"It was friendly, useful, pleasant and amicable. It is always inspiring to meet Obama." he told reporters.
The prime minister said that Obama had been receptive to a proposal spear-headed by Norway for a joint UN condemnation of Syria's use of chemical weapons, but was nevertheless impatient to mount a military strike, with or without a UN mandate.
"Obama said he was aware of how central the United Nations is in our foreign policy and how important the UN is for us in security policy issues," Stoltenberg said. "At the same time he argues that when the UN does not demonstrate its power to act, it is imperative that America takes action without a mandate. But he agrees that it is best to go through a UN mandate."
Stoltenberg and Obama dined alongside Swedish prime minister Fredrik Reinfeldt, Denmark's prime minister Helle Thorning-Schmidt, Sauli Niinistö, the president of Finland, and Iceland's prime minister Sigmundur David Gunnlaugsson.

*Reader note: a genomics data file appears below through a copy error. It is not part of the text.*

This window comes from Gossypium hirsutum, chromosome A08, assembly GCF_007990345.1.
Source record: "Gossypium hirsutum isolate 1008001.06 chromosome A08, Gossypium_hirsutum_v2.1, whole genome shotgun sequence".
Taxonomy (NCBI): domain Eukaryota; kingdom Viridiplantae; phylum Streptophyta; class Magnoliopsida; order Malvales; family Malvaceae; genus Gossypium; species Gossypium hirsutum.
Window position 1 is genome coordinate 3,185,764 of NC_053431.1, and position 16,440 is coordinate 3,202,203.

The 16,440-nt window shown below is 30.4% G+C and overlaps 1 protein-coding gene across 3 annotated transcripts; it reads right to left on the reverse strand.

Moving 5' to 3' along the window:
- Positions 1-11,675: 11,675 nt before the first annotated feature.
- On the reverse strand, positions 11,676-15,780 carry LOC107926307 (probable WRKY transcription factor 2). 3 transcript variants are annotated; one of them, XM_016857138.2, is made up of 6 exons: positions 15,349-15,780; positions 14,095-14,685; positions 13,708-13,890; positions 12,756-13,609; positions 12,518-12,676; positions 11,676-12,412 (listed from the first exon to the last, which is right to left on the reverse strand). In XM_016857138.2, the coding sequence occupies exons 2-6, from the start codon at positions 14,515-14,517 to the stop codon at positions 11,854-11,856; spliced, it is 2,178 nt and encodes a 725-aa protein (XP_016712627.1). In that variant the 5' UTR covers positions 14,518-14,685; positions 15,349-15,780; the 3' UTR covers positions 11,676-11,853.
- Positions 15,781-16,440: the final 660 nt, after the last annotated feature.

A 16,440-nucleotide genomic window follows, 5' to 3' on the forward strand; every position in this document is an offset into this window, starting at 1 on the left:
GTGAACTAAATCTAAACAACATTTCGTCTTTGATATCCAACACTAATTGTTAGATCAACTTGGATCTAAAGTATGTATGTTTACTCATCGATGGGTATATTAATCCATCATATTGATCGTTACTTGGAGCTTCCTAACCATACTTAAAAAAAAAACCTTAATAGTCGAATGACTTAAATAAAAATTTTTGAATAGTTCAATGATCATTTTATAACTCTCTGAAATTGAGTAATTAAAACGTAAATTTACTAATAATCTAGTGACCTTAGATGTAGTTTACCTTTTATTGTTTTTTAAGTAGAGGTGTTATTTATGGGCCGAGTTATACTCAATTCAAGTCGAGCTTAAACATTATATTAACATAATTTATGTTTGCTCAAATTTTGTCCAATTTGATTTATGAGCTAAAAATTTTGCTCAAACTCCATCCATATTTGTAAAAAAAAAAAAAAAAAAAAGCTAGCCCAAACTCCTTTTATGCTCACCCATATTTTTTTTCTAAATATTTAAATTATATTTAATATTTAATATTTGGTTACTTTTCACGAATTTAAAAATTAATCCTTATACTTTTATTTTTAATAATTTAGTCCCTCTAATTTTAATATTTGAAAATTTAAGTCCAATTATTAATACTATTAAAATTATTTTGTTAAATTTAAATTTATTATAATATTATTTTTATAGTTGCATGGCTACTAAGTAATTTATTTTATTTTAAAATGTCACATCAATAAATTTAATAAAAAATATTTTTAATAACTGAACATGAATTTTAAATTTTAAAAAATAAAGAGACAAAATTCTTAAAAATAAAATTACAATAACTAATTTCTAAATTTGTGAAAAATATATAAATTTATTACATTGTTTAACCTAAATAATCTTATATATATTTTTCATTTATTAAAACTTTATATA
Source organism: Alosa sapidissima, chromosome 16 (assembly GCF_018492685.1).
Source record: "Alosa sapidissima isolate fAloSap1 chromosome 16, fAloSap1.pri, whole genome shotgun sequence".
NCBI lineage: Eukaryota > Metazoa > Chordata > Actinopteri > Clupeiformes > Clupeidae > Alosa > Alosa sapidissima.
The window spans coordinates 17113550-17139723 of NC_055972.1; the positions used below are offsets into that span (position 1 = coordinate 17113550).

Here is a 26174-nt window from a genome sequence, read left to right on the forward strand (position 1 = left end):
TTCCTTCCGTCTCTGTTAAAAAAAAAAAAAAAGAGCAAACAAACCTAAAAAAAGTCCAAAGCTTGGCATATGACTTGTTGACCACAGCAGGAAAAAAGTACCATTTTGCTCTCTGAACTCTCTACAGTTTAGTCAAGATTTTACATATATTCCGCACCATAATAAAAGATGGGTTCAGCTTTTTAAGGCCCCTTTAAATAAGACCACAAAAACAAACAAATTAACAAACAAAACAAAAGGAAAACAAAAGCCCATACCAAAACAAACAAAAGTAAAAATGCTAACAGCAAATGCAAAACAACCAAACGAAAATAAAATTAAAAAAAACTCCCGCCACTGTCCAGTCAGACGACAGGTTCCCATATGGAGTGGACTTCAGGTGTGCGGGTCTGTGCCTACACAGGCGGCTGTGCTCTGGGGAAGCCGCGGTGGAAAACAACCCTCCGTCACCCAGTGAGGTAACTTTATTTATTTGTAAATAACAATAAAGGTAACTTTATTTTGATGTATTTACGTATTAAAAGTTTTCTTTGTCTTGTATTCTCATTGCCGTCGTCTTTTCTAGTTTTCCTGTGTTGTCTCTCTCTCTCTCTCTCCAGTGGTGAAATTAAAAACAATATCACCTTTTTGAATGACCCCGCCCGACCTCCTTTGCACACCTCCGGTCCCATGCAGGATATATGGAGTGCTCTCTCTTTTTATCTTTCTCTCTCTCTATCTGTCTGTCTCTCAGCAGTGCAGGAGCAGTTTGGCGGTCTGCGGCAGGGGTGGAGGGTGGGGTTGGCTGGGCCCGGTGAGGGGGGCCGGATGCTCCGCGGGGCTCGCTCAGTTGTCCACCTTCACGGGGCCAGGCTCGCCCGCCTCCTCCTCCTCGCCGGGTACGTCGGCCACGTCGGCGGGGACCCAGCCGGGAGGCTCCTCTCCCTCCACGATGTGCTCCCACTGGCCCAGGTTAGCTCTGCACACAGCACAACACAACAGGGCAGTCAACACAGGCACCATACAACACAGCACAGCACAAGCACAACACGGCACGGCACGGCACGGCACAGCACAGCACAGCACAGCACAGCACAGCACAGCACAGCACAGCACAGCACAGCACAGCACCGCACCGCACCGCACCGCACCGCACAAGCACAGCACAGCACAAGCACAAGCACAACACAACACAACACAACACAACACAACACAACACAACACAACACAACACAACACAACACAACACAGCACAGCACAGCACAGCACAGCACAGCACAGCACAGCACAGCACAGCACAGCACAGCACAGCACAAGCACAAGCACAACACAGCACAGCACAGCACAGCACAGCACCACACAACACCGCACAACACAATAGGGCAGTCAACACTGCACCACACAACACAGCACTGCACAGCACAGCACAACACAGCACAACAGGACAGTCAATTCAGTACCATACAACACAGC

The menu included trout, deer and passion fruit mousse.
Before the event, Stoltenberg said he believed that the joint condemnation initiative, put together by the foreign ministers of the Nordic and Baltic countries, could help prepare the way for a UN mandate.
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"Although the Security Council has proved unable to agree a common stance on the Syrian conflict, we should at least try to see if it is possible to agree a common policy on the use of chemical weapons," he said.